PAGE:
Term 1 had been extremely busy as we developed new curriculum structures and collaborative ways of working all whilst continuing to design great learning experiences for our students at AGE. Our teachers at AGE were starting to feel the strain of this as we approached the end of term. In recognition of this, I shared Te Whare Tapa Whā with the staff and talked about the need for maintaining all aspects of our wellbeing.
For the holidays, I set a challenge for us all to think of what we could do to work on our physical, spiritual, mental and social wellbeing. Here’s how I set about rebalancing my hauora/wellbeing over the recent school break.
Taha Tinana – Physical health
In the first week of school holidays I took advantage of the long end of Summer/fine start of Autumn to ride my bike to work each day. Having a bit less time pressure made this an easy way to add more exercise into my week. It isn’t a long bike ride to work but I really enjoyed starting and ending my day by cruising past clogged traffic as I rode along a mix of roads and bike paths to reach work. Now, I just have to find a way to make this happen more during term time!
Taha Wairua – Spiritual Health
I’m not a strictly religious person so spiritual health takes on a more holistic view for me. Waipu Cove is a very special place for me and spending time there seems to rejuvenate me and give me energy. It is like some sort of touchstone. I spent 5 days there with my family at Easter surfing, bike riding, exploring and reading (more about this aspect below). Just getting the chance to spend a week relaxing and exploring the beach with my family was just the remedy for a busy start to the year!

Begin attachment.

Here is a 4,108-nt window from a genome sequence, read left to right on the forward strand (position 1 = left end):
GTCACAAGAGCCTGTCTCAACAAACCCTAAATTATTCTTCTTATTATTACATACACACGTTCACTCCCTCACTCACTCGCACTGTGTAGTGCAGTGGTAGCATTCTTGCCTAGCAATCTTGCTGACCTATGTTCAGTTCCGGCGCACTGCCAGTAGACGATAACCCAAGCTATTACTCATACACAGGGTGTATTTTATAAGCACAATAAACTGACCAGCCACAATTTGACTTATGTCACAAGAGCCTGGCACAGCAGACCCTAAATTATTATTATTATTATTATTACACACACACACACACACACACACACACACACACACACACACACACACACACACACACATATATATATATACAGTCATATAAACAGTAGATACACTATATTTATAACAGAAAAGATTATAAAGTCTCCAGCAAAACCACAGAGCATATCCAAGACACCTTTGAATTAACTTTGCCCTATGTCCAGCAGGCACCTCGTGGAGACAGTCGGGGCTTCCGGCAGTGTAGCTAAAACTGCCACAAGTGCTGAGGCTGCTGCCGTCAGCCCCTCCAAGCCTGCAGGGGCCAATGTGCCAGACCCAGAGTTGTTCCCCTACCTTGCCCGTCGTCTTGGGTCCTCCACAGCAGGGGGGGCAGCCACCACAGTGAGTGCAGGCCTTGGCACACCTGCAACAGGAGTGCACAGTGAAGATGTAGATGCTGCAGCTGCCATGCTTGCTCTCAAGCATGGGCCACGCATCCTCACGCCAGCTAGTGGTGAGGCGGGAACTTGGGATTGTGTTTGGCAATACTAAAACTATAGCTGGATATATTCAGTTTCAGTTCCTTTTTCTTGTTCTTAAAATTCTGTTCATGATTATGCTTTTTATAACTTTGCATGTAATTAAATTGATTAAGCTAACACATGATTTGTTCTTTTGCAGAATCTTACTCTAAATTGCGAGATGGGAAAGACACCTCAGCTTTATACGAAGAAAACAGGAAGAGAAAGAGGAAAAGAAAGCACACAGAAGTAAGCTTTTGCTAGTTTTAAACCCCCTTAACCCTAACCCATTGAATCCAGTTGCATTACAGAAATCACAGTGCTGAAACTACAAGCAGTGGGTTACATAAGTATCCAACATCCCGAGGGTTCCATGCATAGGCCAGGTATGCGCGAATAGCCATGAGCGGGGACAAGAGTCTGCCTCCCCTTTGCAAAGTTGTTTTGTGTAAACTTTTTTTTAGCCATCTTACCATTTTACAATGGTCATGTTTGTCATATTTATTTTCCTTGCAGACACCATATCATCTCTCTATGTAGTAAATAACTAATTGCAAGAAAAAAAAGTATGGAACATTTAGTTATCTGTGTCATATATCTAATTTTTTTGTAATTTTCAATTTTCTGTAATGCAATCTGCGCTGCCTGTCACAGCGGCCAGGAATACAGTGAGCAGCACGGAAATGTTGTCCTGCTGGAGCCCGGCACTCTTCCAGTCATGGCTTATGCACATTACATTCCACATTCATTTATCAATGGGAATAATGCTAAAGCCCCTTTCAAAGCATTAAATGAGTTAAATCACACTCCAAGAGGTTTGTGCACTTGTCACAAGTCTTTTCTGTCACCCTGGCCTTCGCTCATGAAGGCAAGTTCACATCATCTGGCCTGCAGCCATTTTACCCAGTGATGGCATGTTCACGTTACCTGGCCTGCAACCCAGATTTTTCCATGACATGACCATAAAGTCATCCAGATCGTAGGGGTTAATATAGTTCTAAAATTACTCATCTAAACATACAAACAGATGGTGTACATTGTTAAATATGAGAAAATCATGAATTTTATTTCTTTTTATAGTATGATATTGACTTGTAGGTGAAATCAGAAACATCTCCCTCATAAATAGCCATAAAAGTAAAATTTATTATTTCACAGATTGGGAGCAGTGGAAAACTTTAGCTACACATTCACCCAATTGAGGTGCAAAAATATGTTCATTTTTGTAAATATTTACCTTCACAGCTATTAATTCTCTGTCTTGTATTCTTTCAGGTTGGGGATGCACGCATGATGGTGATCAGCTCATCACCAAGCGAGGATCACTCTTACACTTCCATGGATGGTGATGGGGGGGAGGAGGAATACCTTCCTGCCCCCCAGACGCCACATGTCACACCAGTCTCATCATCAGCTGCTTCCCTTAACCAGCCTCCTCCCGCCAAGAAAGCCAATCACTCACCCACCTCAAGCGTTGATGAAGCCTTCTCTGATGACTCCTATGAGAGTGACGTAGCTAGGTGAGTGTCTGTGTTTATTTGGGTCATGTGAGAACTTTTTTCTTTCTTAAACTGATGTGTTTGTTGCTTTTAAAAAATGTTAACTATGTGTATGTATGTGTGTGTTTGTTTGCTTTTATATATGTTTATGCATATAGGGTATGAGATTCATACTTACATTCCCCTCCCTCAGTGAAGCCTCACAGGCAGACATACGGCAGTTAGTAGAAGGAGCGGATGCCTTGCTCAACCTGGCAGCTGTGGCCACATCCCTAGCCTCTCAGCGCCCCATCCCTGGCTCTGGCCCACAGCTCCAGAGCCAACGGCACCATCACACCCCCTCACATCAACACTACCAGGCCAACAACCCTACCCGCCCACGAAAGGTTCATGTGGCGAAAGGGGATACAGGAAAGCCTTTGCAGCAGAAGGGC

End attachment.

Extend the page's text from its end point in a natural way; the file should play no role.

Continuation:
Taha Hinengaro – Mental Health
I enjoy reading regularly throughout the year but having a break from work does allow for extended periods of reading. My reading routine in school holidays always seems to involve a run on fiction that does not require a lot of thinking – I like to think of it as mental chewing gum – before moving on to some educational or leadership reading. I read a couple of quick spy/political thriller type novels in the first week of the break while we were still working. Then when we went to Waipu I had the chance to enjoy Intuition, The Day of the Triffids (incidentally, not a great book to read and then walk around a half empty campground at night…), my daughter’s Malory Towers book and dig deeper into Free to Learn by Peter Gray.
Taha Whānau – Social Health
This is the easiest to share. Overall this year, I feel that I have held this aspect of my hauora in better balance than I have in the past. My new role is at a school much more local to where I live, so I now regularly get to have breakfast with my family before going to work. Even if I have late nights every now and then, it doesn’t impact as much as I am around far more often in the mornings. In the holidays of course, this time was extended. We had a great time exploring the beach, geocaching, going for a night walk to view the stars and I got to help my son learn to ride his bike without training wheels and help my daughter learn to surf. My partner, Theresa, and I even got to spend quality time together while the kids played around the camp ground.
Of course, the challenge in all of this is now maintaining my hauora/wellbeing whilst not on leave. But I am starting Term 2 feeling like I have my wellbeing in check – a great feeling to have!